Global wine consumption during the past year registered a slight decline, of 0.3% and 700,000 hectoliters on average, resulting in 246 million, mainly due to declines in China and the UK. However, the OIV suggests that this statistic is provisional, with the US leading the way in absolute terms, with 33 million hectoliters, i.e. 1.1% more than the previous year.
In Europe, consumption remains stable, with Spain increasing slightly, by 1.8% to 10.7 million hectoliters, in line with Portugal, Romania and Hungary, with France as the leading consumer country in terms of volume, with 26.8 million hectoliters, followed by Italy, with 22.4 million; Germany, with 20 million; and the UK, with 12.4 million, but with a decline of 2.6%. China, which saw growth in recent years, saw consumption slow by 6.6%, to 18 million.
In terms of per capita consumption (for people over 15), Portugal leads the ranking, with 62.1 liters, followed by France (50.2 liters), Italy (43.6 liters) and Switzerland (37.8 liters). Spain comes in 12th with 26.9 liters, behind Germany (28 liters) and ahead of Argentina (24.6 liters). Countries with noteworthy consumption include the UK, ranking 15th with 22.7 liter per capita; the US, 19th, with 12.4 liters; Russia, 21st, with 10.1 liters; Japan, 22nd, with 3.2 liters, and China, 24th, with 1.5 liters per capita.
During the last year, the international wine market (the sum of all exports) experienced a slight increase of 0.4% with respect to 2017, with a volume of 108 million hectoliters, while the value increased by slightly more, 1.2%, due to higher prices, to 31.3 billion euros, according to OIV estimates.
Spain continues to lead the ranking of exporters in terms of volume, with 20.9 million hectoliters, 19.4% of the global market share, despite a 2 million hectoliter decline with respect to 2017, followed by Italy, with 19.7 million hectoliters, France (14.1 million hectoliters), Chile (9.3 million hectoliters) and Australia (8.6 million hectoliters).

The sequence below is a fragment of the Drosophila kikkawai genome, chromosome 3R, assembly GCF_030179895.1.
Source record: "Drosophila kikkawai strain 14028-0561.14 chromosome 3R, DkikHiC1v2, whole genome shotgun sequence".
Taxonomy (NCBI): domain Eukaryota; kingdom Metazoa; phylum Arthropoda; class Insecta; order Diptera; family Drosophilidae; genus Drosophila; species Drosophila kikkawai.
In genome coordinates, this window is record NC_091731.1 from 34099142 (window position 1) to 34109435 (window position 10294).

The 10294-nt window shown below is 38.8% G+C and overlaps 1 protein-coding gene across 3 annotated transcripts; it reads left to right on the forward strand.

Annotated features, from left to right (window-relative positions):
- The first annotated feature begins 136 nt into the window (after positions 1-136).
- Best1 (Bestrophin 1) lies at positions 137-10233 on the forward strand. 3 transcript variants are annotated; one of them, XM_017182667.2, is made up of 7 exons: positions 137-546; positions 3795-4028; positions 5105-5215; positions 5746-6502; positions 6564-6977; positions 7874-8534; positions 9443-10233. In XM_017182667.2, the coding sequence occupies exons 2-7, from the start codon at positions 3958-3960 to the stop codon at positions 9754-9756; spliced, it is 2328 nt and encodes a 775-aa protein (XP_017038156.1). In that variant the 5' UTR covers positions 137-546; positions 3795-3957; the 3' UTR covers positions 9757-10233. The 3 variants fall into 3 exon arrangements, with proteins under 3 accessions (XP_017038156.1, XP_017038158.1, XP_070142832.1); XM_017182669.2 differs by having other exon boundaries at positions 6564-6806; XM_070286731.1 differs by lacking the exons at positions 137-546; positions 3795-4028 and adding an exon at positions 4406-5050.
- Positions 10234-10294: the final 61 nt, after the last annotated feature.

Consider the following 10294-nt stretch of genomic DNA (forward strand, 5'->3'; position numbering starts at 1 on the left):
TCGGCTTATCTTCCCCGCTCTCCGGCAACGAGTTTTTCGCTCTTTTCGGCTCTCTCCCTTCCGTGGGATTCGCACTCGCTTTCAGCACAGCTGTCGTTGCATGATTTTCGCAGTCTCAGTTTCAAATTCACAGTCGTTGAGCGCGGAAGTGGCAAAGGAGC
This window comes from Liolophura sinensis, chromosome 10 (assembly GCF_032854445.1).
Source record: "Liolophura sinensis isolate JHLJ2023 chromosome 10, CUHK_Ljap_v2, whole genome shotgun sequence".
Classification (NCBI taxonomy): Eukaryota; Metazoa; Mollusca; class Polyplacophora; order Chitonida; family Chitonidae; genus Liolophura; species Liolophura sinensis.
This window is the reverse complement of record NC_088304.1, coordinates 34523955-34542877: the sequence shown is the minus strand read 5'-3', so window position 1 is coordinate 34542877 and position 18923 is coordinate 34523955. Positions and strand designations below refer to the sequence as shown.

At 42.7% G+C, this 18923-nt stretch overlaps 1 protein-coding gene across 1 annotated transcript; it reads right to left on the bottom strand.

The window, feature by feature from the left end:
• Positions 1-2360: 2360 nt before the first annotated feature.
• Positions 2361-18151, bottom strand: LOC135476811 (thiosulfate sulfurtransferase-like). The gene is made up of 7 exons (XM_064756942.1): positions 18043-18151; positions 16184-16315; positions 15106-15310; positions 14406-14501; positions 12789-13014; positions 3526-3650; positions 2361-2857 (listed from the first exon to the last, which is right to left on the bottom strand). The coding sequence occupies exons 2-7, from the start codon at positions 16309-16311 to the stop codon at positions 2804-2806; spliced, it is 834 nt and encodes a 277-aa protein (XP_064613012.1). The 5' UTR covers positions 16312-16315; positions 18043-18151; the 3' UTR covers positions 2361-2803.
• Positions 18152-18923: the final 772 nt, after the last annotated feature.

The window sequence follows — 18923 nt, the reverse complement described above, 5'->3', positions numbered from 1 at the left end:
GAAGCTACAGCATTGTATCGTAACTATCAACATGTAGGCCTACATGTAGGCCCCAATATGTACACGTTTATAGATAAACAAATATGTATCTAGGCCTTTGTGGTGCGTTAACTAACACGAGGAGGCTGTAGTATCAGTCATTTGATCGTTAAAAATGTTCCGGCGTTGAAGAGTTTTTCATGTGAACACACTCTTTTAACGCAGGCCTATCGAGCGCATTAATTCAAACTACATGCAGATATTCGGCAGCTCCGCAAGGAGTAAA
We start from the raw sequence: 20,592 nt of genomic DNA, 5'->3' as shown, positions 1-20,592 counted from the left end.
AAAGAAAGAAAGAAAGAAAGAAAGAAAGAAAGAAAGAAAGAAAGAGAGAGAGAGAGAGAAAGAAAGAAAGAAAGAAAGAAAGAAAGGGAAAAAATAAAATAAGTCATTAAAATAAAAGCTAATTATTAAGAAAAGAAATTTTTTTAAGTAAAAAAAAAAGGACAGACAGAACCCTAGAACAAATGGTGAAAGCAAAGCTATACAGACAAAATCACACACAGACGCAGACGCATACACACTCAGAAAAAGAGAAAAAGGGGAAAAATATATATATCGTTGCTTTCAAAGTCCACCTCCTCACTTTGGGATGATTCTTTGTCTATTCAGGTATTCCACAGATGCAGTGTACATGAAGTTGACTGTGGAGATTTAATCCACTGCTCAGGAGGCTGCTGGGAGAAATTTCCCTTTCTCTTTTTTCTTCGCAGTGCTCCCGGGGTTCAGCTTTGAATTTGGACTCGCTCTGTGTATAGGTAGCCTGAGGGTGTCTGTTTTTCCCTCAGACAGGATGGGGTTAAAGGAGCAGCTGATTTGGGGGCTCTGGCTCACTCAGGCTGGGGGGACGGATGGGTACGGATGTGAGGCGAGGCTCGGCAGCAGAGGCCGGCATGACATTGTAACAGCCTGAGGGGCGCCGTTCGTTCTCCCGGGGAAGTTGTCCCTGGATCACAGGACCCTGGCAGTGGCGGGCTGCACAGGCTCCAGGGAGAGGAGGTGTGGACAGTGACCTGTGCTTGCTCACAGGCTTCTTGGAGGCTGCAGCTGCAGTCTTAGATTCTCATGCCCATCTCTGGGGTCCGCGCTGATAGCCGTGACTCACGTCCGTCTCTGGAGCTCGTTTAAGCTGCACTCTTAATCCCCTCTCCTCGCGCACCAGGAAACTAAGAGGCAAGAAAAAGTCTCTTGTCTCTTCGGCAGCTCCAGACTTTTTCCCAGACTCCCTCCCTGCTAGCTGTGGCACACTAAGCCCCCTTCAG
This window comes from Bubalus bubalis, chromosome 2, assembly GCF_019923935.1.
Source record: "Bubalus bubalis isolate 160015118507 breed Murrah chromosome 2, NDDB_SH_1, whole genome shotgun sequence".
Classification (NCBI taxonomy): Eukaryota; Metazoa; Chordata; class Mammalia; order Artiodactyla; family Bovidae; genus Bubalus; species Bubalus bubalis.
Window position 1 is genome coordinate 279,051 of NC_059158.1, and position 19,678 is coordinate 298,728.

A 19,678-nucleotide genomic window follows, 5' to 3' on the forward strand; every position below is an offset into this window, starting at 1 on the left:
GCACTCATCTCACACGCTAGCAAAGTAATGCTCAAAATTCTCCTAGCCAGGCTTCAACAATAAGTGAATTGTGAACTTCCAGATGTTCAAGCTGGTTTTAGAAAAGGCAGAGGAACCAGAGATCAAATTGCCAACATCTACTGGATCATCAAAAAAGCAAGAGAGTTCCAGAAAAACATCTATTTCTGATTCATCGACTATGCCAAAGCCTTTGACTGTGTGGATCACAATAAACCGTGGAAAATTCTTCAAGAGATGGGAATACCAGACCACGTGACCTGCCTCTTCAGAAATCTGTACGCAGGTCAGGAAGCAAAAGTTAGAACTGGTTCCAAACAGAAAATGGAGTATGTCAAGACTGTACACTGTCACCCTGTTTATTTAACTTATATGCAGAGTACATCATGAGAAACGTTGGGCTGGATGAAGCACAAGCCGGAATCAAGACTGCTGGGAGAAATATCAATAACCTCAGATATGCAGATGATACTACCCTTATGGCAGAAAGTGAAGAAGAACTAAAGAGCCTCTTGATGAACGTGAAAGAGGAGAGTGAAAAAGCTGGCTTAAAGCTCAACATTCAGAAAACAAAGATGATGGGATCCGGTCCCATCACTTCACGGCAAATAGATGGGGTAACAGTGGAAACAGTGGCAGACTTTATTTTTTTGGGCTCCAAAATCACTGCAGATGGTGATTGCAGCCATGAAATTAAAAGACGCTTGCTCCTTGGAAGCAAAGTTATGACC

In terms of value, on the other hand, Spain ranks third, with 2.916 billion euros, 1.9% and 55 million more than in 2017; trailing France, which obtained 3.2-times more than Spain, with 9.336 billion euros, 2.8% and 253 million more, and Italy, with 2.1 times more and 6.148 billion euros, 3.3% and 196 million more.
Value is one of the main handicaps of Spain's wine exporting sector. We are a leader in volume at global level, but we are unable to leverage this situation to improve, even in percentage terms, the value that we add to our wines compared with our main competitors which, at the same time, are also the main clients buying the cheap bulk wine we sell outside Spain.
Those countries that bill more than 1.000 billion euros abroad for their wines include Australia (1.829 billion euros, almost 3.2% and 56 million more than in 2017); Chile (1.680 billion, 5.2% and 93 million less); the US (1.226 billion euros, 6.2% and 81 million less); Germany, (1.032 billion euros, 2.6% and 26 million more); and New Zealand (1.011 billion, 4.6% and 49 million less).
More than half (53%) of the wine exported in terms of volume was bottled; another 34% were bulk wines in packages of more than 10 liters; 9% were sparkling wines, and the remaining 4% were bag-in-box wines in packages of more than 2 and less than 10 liters, with Germany, South Africa and Portugal as the main exporters in this category, which already accounts for 2% of the value of all exports, compared with 70% of bottled wine; 20% of sparkling wines and 8% of bulk wines in packages of more than 10 liters.
According to the OIV, sparkling wines saw the greatest increase, in terms of volume and overall sales value, with growth of 3.7% and 6.3%, respectively, led by Italy (20% of the total) and France (13%), and although they represent barely 9% of the total volume of wines exported and one-fifth (20%) of the total value.
Germany leads the ranking for wine imports, with 14.5 million hectoliters, despite reducing purchases by 4.6% and 700,000 hectoliters; followed by the U8, which also reduced purchases by 0.8% and 100,000 hectoliters, to 13.2 million; and the US, with 11.5 million, almost 5% and 600,000 hectoliters less; China, with 6.9 million, 8% and 600,000 hectoliters less; France, 15.1% and 1.1 million less, etc.
In terms of value, the US is the main importer, with 5.245 billion euros, 0.25% and 13 million more; followed by the UK, with 3.510 billion euros, 1.2% and 42 million more; Germany, with 2.619 billion, 1.9% and 49 million more; China, with 2.415 million, 2% and 50 million less; Canada, with 1.693 billion, 1.5% and 25 million more; Japan, with 1.419 billion, 0.6% and 19 million more; Russia, with 1.226 billion, and the Netherlands, with 1.693 billion euros.